The Navy’s decision to delay the award of a contract to start construction on the USS John F. Kennedy will save money by giving the service “more time to assess technical challenges” in a new class of aircraft carriers, Senator John McCain said.
“I support the Navy’s decision this week to defer the award of a construction contract for Kennedy,” McCain, an Arizona Republican, said today in an e-mailed statement. “This decision will ultimately save taxpayer dollars.”
The Navy will delay by as long as a year a contract for at least $4 billion to Huntington Ingalls Industries Inc. (HII:US) to start construction on the Kennedy, Bloomberg reported yesterday, citing U.S. officials who asked not to be identified because the postponement hasn’t been announced.
The Kennedy is the second of three ships planned in the new carrier class. The first, the USS Gerald R. Ford, is the the costliest warship ever built and is projected to cost $12.8 billion when completed and fully equipped -- 22 percent more than estimated five years ago.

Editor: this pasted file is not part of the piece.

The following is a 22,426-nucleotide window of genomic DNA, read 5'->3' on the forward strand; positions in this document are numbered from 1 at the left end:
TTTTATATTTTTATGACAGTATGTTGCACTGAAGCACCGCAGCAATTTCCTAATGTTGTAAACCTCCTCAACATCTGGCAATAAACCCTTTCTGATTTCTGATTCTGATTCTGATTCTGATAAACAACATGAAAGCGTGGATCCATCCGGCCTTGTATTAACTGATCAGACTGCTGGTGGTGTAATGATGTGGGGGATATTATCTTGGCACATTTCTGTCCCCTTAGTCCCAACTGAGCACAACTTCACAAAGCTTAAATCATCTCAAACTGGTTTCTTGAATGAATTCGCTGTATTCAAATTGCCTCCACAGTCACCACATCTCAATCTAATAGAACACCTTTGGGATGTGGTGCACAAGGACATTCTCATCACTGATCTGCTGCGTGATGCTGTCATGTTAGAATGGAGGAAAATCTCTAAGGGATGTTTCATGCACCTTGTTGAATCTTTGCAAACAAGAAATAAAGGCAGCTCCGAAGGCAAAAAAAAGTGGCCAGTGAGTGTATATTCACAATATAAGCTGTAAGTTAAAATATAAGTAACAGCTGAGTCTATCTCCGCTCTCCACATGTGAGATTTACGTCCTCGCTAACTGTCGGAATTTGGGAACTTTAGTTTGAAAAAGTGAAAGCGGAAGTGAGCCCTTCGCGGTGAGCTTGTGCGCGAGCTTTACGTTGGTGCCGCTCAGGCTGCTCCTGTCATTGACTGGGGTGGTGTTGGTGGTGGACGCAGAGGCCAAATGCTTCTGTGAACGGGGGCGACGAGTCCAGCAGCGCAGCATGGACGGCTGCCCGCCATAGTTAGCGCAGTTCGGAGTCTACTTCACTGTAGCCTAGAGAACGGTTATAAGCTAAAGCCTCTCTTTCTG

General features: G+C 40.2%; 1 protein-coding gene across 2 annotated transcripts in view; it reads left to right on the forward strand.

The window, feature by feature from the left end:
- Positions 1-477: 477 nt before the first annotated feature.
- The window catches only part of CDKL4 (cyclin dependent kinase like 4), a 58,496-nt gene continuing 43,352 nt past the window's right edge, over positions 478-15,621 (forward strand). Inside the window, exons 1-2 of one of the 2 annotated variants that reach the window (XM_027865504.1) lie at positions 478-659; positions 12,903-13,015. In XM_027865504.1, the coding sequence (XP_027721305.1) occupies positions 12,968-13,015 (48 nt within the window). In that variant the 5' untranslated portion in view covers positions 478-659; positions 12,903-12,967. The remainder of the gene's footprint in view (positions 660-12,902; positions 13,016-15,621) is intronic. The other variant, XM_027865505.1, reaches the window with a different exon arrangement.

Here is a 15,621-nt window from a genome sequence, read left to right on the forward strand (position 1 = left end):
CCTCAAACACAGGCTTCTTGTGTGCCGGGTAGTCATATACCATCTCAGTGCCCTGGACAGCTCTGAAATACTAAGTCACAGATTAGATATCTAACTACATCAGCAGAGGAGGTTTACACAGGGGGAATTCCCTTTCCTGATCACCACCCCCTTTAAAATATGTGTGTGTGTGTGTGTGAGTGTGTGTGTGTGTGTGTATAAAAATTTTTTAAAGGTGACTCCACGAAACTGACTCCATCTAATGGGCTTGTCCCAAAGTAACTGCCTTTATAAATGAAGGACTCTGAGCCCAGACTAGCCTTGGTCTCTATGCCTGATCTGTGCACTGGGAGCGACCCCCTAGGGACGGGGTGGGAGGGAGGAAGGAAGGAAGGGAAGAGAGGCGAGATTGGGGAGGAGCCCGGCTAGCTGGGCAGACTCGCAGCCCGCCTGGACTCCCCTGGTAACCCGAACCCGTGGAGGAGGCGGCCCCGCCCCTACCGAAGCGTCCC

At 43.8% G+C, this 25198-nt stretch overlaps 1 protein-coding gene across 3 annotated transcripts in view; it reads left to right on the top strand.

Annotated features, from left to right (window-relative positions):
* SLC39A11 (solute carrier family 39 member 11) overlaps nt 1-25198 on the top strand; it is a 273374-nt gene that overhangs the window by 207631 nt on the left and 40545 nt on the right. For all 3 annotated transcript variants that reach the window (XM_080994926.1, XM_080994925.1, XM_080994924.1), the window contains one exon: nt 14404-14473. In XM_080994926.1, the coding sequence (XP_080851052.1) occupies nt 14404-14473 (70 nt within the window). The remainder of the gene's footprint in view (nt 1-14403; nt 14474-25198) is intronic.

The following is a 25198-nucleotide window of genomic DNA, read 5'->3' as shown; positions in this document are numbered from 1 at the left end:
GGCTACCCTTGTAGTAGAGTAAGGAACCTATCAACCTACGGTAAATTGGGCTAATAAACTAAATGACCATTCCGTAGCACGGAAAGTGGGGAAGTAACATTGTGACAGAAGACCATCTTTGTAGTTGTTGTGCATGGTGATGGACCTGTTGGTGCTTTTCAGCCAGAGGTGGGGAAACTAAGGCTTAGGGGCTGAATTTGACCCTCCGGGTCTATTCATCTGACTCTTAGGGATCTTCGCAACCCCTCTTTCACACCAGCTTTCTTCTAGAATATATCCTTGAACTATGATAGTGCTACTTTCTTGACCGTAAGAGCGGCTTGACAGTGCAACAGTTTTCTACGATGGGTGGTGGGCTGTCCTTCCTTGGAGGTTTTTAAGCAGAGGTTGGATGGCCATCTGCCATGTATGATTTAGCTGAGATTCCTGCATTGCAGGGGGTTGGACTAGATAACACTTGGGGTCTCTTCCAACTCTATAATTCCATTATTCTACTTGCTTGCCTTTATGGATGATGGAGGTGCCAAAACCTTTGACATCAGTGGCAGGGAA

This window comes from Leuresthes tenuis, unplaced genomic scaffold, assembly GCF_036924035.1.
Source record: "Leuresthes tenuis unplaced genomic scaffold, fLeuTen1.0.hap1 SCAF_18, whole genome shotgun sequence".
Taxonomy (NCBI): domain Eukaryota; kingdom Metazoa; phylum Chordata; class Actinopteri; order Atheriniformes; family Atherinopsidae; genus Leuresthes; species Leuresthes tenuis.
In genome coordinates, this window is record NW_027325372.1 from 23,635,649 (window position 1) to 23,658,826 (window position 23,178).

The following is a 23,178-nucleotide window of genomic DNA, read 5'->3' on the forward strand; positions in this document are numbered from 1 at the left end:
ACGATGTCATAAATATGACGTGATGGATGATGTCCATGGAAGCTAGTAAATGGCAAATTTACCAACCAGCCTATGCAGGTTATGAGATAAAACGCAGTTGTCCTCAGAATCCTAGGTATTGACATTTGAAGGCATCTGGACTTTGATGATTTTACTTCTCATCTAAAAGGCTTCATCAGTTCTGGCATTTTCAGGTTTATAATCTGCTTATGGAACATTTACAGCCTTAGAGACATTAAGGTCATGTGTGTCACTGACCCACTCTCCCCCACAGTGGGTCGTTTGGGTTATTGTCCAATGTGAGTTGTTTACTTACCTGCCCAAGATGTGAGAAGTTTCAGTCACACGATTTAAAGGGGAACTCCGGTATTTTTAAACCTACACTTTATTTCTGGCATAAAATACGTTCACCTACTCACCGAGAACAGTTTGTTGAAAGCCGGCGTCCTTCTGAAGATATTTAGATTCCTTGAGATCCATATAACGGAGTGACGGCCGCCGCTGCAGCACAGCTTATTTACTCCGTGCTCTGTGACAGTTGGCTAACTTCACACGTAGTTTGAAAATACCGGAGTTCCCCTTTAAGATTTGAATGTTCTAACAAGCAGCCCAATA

In his statement, McCain criticized Navy contracts in which “critical component technologies are developed and tested at the same time they are procured and installed.” The senator, a member of the Armed Service Committee, said he had “voiced my deep concern that the Navy was rushing” to award a contract for the Kennedy “before the costs of the first ship had stabilized.”
Commander Thurraya Kent, a Navy spokeswoman, said in an e-mailed statement that until concluding negotiations with Huntington Ingalls on the contract, the Navy intends to extend funding on a smaller construction-preparation contract to “avoid a costly production break.” The Navy awarded that $296 million contract to the shipbuilder last year.
Beci Brenton, a spokeswoman for Newport News, Virginia-based Huntington Ingalls, said in an e-mailed statement that the extension “provides time for the Navy and industry team to implement lessons learned” from the Ford construction, to “identify any government requirement reductions, and increase the maturity of government technologies in order to stay within a challenging budget.”
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